Some of the tools and integration work I've done have relied on some database tables that are only here for this integration purpose. The school I'm working for might be purchasing some more schools and I'm considering how to automate some things as we build new online schools wouldn't it be great to have all that support stuff in one module that can be imported as a plugin, and have that module have a small interface that allows us to say check for support tables and if they are not there create them. In addition, there are some other things I would like to throw in that are not database related and thinking it would be a good way to encapsulate all these custom features we need.
But there is not much in the way of documentation of the /admin/tools/* modules. Not a big problem I can examine them and glean what I need from other examples but very quickly on I recognize these are not modules like activity modules leading me to a whole host of questions. like what is the bare bones minimum amount of skeleton I need to make an Admin module and expect it not to break Moodle? It appears in a general sense that there is no standardized file/folder structure to define where to put certain things so that Moodle knows how to use the module. Is that true? Am I right in this assumption.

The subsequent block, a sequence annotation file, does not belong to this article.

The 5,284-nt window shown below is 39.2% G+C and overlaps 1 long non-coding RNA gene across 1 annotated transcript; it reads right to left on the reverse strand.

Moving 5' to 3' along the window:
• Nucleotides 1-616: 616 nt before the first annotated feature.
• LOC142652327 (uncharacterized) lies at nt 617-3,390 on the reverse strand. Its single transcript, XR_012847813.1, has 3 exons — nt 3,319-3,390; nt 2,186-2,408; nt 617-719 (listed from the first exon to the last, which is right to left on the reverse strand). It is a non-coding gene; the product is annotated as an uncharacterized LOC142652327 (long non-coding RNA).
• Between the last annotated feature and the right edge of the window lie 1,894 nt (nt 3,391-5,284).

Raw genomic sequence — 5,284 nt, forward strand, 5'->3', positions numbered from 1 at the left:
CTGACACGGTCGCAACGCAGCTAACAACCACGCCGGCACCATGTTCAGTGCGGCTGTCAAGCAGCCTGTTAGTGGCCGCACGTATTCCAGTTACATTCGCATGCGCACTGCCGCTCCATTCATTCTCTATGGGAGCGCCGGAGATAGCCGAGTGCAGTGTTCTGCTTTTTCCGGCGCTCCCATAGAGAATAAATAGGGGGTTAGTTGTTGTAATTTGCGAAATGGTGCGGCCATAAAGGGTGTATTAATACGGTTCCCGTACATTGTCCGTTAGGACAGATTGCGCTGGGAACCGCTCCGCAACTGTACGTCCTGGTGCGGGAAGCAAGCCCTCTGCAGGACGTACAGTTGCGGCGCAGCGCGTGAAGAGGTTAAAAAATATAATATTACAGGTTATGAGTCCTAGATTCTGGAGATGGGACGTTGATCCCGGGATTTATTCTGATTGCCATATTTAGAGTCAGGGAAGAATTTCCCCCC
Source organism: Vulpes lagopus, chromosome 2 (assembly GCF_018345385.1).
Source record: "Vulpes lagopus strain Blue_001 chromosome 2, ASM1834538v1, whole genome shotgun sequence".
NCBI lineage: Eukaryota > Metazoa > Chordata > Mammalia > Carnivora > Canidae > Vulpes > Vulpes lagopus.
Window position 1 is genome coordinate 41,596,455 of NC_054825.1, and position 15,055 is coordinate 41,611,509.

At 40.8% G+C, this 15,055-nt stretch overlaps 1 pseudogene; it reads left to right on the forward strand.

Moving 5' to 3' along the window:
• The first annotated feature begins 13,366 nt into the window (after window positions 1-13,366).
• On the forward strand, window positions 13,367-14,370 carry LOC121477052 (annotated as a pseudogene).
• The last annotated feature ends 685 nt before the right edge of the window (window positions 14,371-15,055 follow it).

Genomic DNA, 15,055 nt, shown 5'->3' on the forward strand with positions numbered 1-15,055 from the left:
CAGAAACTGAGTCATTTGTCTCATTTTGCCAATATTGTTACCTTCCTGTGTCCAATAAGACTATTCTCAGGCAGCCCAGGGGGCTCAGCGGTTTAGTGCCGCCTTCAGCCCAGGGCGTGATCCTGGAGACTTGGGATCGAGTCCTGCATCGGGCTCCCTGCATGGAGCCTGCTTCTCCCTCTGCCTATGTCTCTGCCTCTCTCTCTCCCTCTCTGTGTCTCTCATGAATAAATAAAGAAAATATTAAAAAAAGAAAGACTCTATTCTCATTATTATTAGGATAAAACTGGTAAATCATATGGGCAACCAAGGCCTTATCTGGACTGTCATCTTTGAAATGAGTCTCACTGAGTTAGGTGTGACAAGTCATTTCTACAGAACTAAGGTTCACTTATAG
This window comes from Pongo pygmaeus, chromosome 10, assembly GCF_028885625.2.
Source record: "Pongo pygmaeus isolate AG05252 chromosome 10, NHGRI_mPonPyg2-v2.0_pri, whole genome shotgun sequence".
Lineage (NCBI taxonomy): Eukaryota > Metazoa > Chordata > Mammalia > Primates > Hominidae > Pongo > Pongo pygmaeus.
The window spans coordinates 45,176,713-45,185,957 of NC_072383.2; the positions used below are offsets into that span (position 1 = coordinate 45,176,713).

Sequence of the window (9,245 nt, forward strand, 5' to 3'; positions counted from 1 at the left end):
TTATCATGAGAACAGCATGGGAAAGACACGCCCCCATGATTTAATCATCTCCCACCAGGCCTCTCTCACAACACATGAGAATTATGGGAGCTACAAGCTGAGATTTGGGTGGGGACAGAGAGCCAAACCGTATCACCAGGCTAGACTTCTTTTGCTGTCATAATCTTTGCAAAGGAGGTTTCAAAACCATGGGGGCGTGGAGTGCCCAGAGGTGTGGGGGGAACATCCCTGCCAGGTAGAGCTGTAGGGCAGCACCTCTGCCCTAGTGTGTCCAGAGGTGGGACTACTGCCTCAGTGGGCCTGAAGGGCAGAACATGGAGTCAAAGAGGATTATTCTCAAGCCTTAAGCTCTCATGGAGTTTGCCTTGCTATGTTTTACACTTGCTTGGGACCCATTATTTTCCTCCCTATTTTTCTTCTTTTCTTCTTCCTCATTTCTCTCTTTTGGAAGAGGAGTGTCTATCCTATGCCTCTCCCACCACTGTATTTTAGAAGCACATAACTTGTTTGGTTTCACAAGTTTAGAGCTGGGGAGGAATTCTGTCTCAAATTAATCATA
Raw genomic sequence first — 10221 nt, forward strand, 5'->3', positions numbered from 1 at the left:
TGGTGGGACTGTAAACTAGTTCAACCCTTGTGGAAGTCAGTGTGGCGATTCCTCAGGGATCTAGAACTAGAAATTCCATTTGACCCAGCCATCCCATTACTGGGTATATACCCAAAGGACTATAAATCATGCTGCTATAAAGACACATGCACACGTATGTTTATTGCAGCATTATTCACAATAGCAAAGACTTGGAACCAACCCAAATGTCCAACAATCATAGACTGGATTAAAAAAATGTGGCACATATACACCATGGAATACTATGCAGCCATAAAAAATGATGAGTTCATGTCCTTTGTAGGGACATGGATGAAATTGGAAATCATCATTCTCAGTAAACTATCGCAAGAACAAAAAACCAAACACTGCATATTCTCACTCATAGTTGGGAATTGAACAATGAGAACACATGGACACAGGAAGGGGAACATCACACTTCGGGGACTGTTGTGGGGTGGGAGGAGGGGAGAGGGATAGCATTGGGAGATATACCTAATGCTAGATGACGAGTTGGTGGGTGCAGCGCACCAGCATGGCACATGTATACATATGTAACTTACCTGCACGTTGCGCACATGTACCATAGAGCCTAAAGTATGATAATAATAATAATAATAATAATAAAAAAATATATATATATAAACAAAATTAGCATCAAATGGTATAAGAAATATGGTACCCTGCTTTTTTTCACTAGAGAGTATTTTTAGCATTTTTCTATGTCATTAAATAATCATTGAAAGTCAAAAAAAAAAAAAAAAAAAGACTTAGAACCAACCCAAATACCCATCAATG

Can I basically do almost anything I want in the /admin/tools/* modules? And is that the reason why there is no standardization I can detect with respect to how you get Moodle to recognize the module name and other specifics that are used during installation?
Ideally, the basic barebones of this module I want to create would allow us to create additional XMLDB entries to create support tables and also I need some view, stored procedures, functions and events to exist in any of our databases for the purpose of integration to our Student Management system. I know I can create KEYED tables in the Moodle XMLDB entries but this is a step beyond, asking to create views/procedure/functions. So I am thinking this module would have a folder in it that has *.sql scripts that the module would then read in and execute using mysqli if needs be. Then over time, if we have other needs that exist, all we need to do is copy a new *.sql script in that folder and the system would then be able to execute it when we use this admin module.
Last question, is there a better way to accomplish this task than to build a module? I discovered the need for this module as I brought in a new developer and had to get him all hooked up with the various things so he could get a working copy of our Moodle on his workstation. That is when I said "there has got to be a better way".